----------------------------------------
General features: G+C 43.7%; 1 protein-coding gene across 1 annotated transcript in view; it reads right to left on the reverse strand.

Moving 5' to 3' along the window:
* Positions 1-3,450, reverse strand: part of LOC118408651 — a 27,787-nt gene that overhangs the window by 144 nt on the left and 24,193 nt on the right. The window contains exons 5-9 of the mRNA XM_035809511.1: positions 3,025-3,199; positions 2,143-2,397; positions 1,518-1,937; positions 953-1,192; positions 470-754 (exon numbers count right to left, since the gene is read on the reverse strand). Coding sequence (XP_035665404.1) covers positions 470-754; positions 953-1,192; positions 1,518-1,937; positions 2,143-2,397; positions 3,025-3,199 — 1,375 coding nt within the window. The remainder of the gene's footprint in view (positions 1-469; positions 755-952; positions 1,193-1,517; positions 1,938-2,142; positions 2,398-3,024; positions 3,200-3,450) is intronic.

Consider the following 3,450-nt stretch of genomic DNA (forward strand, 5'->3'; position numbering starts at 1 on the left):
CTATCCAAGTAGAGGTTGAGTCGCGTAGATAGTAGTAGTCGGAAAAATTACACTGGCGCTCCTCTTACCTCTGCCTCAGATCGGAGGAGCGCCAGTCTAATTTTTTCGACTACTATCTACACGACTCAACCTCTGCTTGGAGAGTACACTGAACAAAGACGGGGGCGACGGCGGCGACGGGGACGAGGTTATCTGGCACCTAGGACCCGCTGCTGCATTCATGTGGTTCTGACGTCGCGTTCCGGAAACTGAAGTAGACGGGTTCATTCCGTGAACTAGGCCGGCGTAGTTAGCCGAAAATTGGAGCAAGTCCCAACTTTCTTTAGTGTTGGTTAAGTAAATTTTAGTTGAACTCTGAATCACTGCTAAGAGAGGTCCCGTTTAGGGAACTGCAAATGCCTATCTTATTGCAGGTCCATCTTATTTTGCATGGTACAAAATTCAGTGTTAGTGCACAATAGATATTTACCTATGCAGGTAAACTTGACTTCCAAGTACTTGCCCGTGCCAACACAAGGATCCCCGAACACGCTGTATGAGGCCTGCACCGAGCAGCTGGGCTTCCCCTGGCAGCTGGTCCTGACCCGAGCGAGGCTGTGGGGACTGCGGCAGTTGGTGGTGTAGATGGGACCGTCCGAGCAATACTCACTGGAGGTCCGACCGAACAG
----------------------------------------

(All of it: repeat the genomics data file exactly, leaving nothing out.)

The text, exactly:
General features: G+C 43.7%; 1 protein-coding gene across 1 annotated transcript in view; it reads right to left on the reverse strand.

Moving 5' to 3' along the window:
* Positions 1-3,450, reverse strand: part of LOC118408651 — a 27,787-nt gene that overhangs the window by 144 nt on the left and 24,193 nt on the right. The window contains exons 5-9 of the mRNA XM_035809511.1: positions 3,025-3,199; positions 2,143-2,397; positions 1,518-1,937; positions 953-1,192; positions 470-754 (exon numbers count right to left, since the gene is read on the reverse strand). Coding sequence (XP_035665404.1) covers positions 470-754; positions 953-1,192; positions 1,518-1,937; positions 2,143-2,397; positions 3,025-3,199 — 1,375 coding nt within the window. The remainder of the gene's footprint in view (positions 1-469; positions 755-952; positions 1,193-1,517; positions 1,938-2,142; positions 2,398-3,024; positions 3,200-3,450) is intronic.

Consider the following 3,450-nt stretch of genomic DNA (forward strand, 5'->3'; position numbering starts at 1 on the left):
CTATCCAAGTAGAGGTTGAGTCGCGTAGATAGTAGTAGTCGGAAAAATTACACTGGCGCTCCTCTTACCTCTGCCTCAGATCGGAGGAGCGCCAGTCTAATTTTTTCGACTACTATCTACACGACTCAACCTCTGCTTGGAGAGTACACTGAACAAAGACGGGGGCGACGGCGGCGACGGGGACGAGGTTATCTGGCACCTAGGACCCGCTGCTGCATTCATGTGGTTCTGACGTCGCGTTCCGGAAACTGAAGTAGACGGGTTCATTCCGTGAACTAGGCCGGCGTAGTTAGCCGAAAATTGGAGCAAGTCCCAACTTTCTTTAGTGTTGGTTAAGTAAATTTTAGTTGAACTCTGAATCACTGCTAAGAGAGGTCCCGTTTAGGGAACTGCAAATGCCTATCTTATTGCAGGTCCATCTTATTTTGCATGGTACAAAATTCAGTGTTAGTGCACAATAGATATTTACCTATGCAGGTAAACTTGACTTCCAAGTACTTGCCCGTGCCAACACAAGGATCCCCGAACACGCTGTATGAGGCCTGCACCGAGCAGCTGGGCTTCCCCTGGCAGCTGGTCCTGACCCGAGCGAGGCTGTGGGGACTGCGGCAGTTGGTGGTGTAGATGGGACCGTCCGAGCAATACTCACTGGAGGTCCGACCGAACAG